This report identifies billions of dollars in subsidies for fossil fuel exploration from the world's wealthiest countries. This government support for expanding oil, gas, and coal reserves continues despite a 2009 commitment by G20 countries to phase out inefficient fossil fuel subsidies, a pledge that has been repeatedly reiterated since then, including by G7 leaders in their June 2014 declaration.
oil and gas subsidies
From 2009 through 2013, large U.S.-based oil and gas companies paid far less in federal income taxes than the statutory rate of 35 percent. Thanks to a variety of special tax provisions, these companies were also able to defer payment of a significant portion of the federal taxes they accrued during this period.
The Joint Committee on Taxation of the US Congress has gradually posted many of its publications going back as early as 1926. Special tax rules for natural resources were a focus of JCT's attention even in its earliest days. By the mid-1920s, standard cost depletion had already been jettisoned for discovery value. Under cost depletion, taxpayers could write off what they'd invested in the mining property. Discovery value depletion introduced subsidization, as it allowed the write off of the value of minerals at the time of discovery, even if that value was more than the investm
New Earth Track analysis shines a light on fossil fuel subsidies through tax-exempt master limited partnerships (MLPs)
If a company or an industry is going to get subsidized, there are good ways and there are better ways for it to happen if one is sitting in the corporate suite. Among the best is to receive big subsidies that, while not flowing to your competitors, arrive in a form that nobody seems to notice. The benefits of this structure are clear: while the recipient gets a large slug of financial support, because few people see or understand the largesse, the political cost to both obtain and retain the subsidy is relatively low. Master Limited Partnerships, the subject of Earth Track's most recent
Special legislative provisions have allowed a select group of industries to operate as tax-favored publicly-traded partnerships (PTPs) more than 25 years after Congress stripped eligibility for most sectors of the economy. These firms, organized as Master Limited Partnerships (MLPs), are heavily concentrated in the oil and gas industry. Selective access to valuable tax preferences distorts energy markets and creates impediments for substitute, non-fossil, forms of power, heating, and transport fuels.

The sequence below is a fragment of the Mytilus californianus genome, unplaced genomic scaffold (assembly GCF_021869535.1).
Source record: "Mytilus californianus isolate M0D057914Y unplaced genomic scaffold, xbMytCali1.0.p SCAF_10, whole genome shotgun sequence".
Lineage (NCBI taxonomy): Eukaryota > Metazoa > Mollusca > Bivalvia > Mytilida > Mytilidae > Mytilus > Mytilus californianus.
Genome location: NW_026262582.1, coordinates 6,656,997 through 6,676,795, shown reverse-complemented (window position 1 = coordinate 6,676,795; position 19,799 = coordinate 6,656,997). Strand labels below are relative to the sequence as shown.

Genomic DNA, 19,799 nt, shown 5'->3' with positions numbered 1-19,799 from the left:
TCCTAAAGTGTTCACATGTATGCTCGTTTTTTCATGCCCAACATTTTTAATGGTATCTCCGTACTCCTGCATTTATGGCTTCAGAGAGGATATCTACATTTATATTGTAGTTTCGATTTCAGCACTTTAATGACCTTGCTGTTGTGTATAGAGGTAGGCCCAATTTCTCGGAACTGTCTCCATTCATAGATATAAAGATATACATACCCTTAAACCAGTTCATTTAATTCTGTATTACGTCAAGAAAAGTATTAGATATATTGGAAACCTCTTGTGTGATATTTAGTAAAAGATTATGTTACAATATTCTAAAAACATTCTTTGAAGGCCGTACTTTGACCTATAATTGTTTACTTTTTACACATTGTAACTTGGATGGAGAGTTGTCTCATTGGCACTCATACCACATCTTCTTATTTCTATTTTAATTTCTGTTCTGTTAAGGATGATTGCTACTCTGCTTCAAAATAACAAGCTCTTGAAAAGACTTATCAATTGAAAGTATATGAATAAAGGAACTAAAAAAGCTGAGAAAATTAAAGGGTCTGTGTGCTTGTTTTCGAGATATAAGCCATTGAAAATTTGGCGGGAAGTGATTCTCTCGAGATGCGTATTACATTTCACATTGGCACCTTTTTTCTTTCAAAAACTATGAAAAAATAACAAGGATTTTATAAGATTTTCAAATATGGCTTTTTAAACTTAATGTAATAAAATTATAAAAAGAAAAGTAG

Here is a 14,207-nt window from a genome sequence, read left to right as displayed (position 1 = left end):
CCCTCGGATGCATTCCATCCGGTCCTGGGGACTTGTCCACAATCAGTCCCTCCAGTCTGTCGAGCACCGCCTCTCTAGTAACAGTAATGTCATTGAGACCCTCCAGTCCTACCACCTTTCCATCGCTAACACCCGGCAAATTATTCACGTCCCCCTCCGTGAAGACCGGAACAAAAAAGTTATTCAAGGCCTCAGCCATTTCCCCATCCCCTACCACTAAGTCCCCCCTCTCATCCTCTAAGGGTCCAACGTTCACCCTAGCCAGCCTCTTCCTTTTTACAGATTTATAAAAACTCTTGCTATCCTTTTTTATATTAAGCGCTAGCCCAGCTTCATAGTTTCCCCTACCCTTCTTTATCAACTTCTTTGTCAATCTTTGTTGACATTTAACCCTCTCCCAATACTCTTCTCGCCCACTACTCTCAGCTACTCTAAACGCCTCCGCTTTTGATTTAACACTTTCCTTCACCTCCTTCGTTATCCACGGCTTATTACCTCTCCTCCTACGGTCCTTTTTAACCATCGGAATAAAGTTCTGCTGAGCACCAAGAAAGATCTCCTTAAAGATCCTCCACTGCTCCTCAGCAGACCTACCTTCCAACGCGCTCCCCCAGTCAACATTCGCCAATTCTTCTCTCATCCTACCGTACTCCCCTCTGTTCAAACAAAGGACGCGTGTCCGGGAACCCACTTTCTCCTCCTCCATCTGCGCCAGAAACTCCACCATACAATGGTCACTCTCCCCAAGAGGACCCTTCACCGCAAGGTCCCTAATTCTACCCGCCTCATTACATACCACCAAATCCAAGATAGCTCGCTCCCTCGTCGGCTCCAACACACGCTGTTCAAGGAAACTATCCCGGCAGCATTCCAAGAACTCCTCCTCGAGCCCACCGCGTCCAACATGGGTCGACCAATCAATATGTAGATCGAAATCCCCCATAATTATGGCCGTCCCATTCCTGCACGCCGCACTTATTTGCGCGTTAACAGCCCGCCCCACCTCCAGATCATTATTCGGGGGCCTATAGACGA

1) Poker, North Dakota style. Using a logic that only an industry trade association could understand, the US state of North Dakota has announced plans to close $50m/year in loopholes to oil and gas. Great! End subsidies that make no sense, such as lower taxes on low production "stripper" wells that have been exploited by nearby activities producing at much higher rates. But no reform is free, so the state officials are offering reduced tax rates on oil and gas in return. The rub: the reductions will cost the state an estimated
As a researcher, and a as co-director of watchdog group that have both worked to draw attention to the significant subsidies and tax breaks that are lavished on the fossil fuel industry, we are eager to see elected officials take notice of this waste of taxpayer money, especially as the President and Congress work to address the fiscal cliff disaster. That is why we are pleased that a member of Congress with an important platform has recently joined us in this conversation to review fossil fuels’ role in distorting the free market for energy.
In the movie Field of Dreams, actor Kevin Costner hears a voice in his head telling him "If you build it, he will come." The "it" is a baseball diamond in the middle of his corn field; the "he" is his dead father. Onlookers, of course, think he is crazy, which perhaps he is. But at least in the movie the costs to build and maintain the diamond were not paid by the government. If the idea was a bust, it was Costner's character, not taxpayers, footing the bill. And the environmental impacts? Immaterial.
For years, the International Energy Agency has been measuring subsidies to consumers by looking at the gap between world reference prices for a particular form of energy and what that energy sells for in a country's domestic market. The lower the cost to consumers relative to its world value, the higher the subsidy. Russia has always been among the top of this list: in the IEA's 2010 update, Russia came in third with just under $40 billion in consumer subsidies.
The value of the Russian government’s support to the upstream oil and gas activities is very significant. The subsidies to oil and gas producers in Russia that have been identified and quantified in this report amounted to 4.2 per cent and 6.0 per cent of the total value of oil and gas production in Russia in 2009 and 2010 respectively. These subsidies also amounted to 8.6 per cent and 14.4 per cent of the industry’s total tax and other payments to the federal government in 2009 and 2010 respectively.